Ron Goldstein, who is seeking to find his way into observant Judaism, is having a casual conversation with Yosel Schwartz, an Orthodox accountant who often invites him over often for Shabbos. As usual, Ron is peppering Yosel with questions:
“Recently, I began praying daily, and I have even begun to attend synagogue occasionally. I have many questions regarding both the prayers and the practices I see there.”
Of course, Yosel is more than happy to answer Ron’s questions.
“I would really appreciate it if you could provide me with background to some of the prayers. I see that there is a lot of structure and that various sections of the prayer are very dissimilar from one another. Some parts are consecutive blessings, others include extensive Biblical passages; some are praises, others are straightforward supplications. I have been told that the two most important parts of the morning and evening prayers are the Shma and the Shemoneh Esrei, and I have been reciting these parts for a few months now. But at this point I would like to understand some more about some of the other parts of our prayer. Could you help me?”
“Certainly; where would you like to start?”
“I am really curious to know more about the Psalms we read towards the beginning of the prayers. Psalms are really inspiring. But I also know that the Book of Psalms is fairly large. Why do we always recite the same ones every day; why not just read consecutive passages each day as an introduction to the prayer? This would familiarize people with the whole beautiful book.”
It is interesting that Ron noticed the beauty of the Psalms David Hamelech bequeathed to the Jewish people. Indeed, it seems that David Hamelech was aware of the tremendous responsibility Hashem placed upon him to provide a link between Man and Hashem. This is evidenced in the following verse: “For an eternal covenant He placed in me” (Shmuel II 23:5). Although most commentaries explaing that this verse refers to the eternity of his royal dynasty, which will soon return with Moshiach, it certainly also alludes to David’s unique role as the Psalmist of mankind.
Tehillim Each and Every Day, makes Certain we do not Stray
Yosel points out to Ron that the Psalms have indeed been organized into daily readings that enable one to complete them every week or month. Ron sounds interested in making this a regular practice, certainly a laudatory observance. Yosel points out that the purpose in reciting parts of Tehillim during davening is not to create familiarity with the entire book, but something else altogether. In Yosel’s own words:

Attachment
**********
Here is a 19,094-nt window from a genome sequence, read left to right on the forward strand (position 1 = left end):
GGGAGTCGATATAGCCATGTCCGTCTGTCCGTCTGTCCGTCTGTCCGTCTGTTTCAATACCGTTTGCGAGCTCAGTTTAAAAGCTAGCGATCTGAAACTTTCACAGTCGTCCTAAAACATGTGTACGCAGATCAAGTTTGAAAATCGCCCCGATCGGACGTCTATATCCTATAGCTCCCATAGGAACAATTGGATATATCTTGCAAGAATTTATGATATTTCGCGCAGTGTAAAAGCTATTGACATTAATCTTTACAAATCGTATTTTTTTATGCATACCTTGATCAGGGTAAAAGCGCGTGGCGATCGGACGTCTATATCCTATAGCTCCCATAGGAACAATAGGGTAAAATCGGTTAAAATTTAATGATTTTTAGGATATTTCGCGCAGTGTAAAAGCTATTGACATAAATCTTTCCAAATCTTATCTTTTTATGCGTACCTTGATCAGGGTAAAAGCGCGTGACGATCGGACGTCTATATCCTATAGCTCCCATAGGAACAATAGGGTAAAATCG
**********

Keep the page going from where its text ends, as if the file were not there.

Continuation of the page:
“To answer your question, I need to provide you with some background to this part of the prayer, which is called Pesukei Dezimra, Verses of Song. Two Talmudic references provide the earliest basis for this part of our daily prayer. One source teaches that reciting Psalm 145 every day guarantees one a share in olam haba, the World to Come (Berachos 4b).” (Yosel is aware that an alternate reading [girsa] of this Gemaraattributes the reward to someone who recites this psalm three times every day. This is why we recite Ashrei, which includes this Chapter of Tehillim, three times a day, twice in Shacharis and once during Mincha.Yosel did not want to sidetrack the conversation with this information.)
Hashem Provides for All, even those without Wherewithal.
“What is unique about this Psalm that its recital merits such a special reward?” Ron inquired.
“The Gemara explains that this Psalm includes the verse beginning with the words Posayach es yodecha, which praises G-d who opens His hands to provide for all creatures. One must make sure to recite this verse with much focus (Tur, Orach Chayim 51), as we thereby internalize the fact that Hashem supervises over all his creatures and provides all their needs.
“In addition, the alphabetical acrostic of this Psalm demonstrates that King David intended that it be easily memorized and utilized by all of mankind (Rav Hirsch, Tehillim 25:1).
“The verses of this chapter that follow Posayach es yodecha also include many basic tenets of Judaism. They note that Hashem’s deeds are also justified; and that He is close to all who seek him truthfully, fulfills their desires, and protects them. It is critical to recite these passages with full focus on their significance. One who recites the verse Posayach es yodecha without thinking about its meaning is required to read it again, since he has missed the message of the passage. Some authorities conclude that if he completed the Psalm, he should repeat from the words Posayach es yodecha to the end of the Psalm (Mishnah Berurah 51:16).”
Begin the Day with G-d’s Praise, so that we Merit the Sun’s Rays
Ron replied: “This is really a nice, meaningful passage, and it certainly sets the tone for devotion and interacting with G-d, which is one of the beauties of Judaism. However, according to my references, this is only one Psalm among several others that we read.”
Yosel continues his explanation: “True. In another Talmudic passage, the great scholar, Rabbi Yosi, mentions his yearning to receive the special reward granted to those who recite the Pesukei Dezimra daily (Shabbos 118b). Also, reciting these praises with the proper awareness guarantees that our subsequent prayer will be accepted (Abudraham).